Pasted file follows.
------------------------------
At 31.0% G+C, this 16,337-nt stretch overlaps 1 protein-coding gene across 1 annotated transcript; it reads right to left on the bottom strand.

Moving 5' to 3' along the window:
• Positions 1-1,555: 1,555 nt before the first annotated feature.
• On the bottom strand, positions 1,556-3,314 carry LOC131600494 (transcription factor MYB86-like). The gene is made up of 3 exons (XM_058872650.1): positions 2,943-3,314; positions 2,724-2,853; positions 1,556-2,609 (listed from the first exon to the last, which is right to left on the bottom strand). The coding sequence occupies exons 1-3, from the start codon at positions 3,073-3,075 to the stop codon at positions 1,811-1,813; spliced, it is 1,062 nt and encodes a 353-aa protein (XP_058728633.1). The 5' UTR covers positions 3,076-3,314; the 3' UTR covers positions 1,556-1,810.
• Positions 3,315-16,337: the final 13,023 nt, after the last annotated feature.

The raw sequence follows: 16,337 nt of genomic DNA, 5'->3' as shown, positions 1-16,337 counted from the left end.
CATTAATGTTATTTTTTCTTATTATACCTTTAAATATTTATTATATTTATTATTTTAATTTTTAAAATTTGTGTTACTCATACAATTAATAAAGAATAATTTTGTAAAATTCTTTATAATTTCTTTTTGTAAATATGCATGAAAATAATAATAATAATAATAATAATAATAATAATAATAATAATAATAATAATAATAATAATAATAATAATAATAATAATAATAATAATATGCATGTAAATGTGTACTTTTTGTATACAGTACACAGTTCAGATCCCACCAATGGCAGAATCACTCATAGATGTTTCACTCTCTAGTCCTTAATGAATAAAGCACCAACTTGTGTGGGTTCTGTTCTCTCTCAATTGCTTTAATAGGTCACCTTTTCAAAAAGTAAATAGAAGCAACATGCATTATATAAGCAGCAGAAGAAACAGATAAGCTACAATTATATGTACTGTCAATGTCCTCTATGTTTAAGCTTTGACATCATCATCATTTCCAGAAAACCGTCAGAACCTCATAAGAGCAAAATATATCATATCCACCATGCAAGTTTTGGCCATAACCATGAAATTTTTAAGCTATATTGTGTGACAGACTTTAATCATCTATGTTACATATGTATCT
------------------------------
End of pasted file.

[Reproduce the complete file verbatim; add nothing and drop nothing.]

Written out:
At 31.0% G+C, this 16,337-nt stretch overlaps 1 protein-coding gene across 1 annotated transcript; it reads right to left on the bottom strand.

Moving 5' to 3' along the window:
• Positions 1-1,555: 1,555 nt before the first annotated feature.
• On the bottom strand, positions 1,556-3,314 carry LOC131600494 (transcription factor MYB86-like). The gene is made up of 3 exons (XM_058872650.1): positions 2,943-3,314; positions 2,724-2,853; positions 1,556-2,609 (listed from the first exon to the last, which is right to left on the bottom strand). The coding sequence occupies exons 1-3, from the start codon at positions 3,073-3,075 to the stop codon at positions 1,811-1,813; spliced, it is 1,062 nt and encodes a 353-aa protein (XP_058728633.1). The 5' UTR covers positions 3,076-3,314; the 3' UTR covers positions 1,556-1,810.
• Positions 3,315-16,337: the final 13,023 nt, after the last annotated feature.

The raw sequence follows: 16,337 nt of genomic DNA, 5'->3' as shown, positions 1-16,337 counted from the left end.
CATTAATGTTATTTTTTCTTATTATACCTTTAAATATTTATTATATTTATTATTTTAATTTTTAAAATTTGTGTTACTCATACAATTAATAAAGAATAATTTTGTAAAATTCTTTATAATTTCTTTTTGTAAATATGCATGAAAATAATAATAATAATAATAATAATAATAATAATAATAATAATAATAATAATAATAATAATAATAATAATAATAATAATAATAATAATATGCATGTAAATGTGTACTTTTTGTATACAGTACACAGTTCAGATCCCACCAATGGCAGAATCACTCATAGATGTTTCACTCTCTAGTCCTTAATGAATAAAGCACCAACTTGTGTGGGTTCTGTTCTCTCTCAATTGCTTTAATAGGTCACCTTTTCAAAAAGTAAATAGAAGCAACATGCATTATATAAGCAGCAGAAGAAACAGATAAGCTACAATTATATGTACTGTCAATGTCCTCTATGTTTAAGCTTTGACATCATCATCATTTCCAGAAAACCGTCAGAACCTCATAAGAGCAAAATATATCATATCCACCATGCAAGTTTTGGCCATAACCATGAAATTTTTAAGCTATATTGTGTGACAGACTTTAATCATCTATGTTACATATGTATCT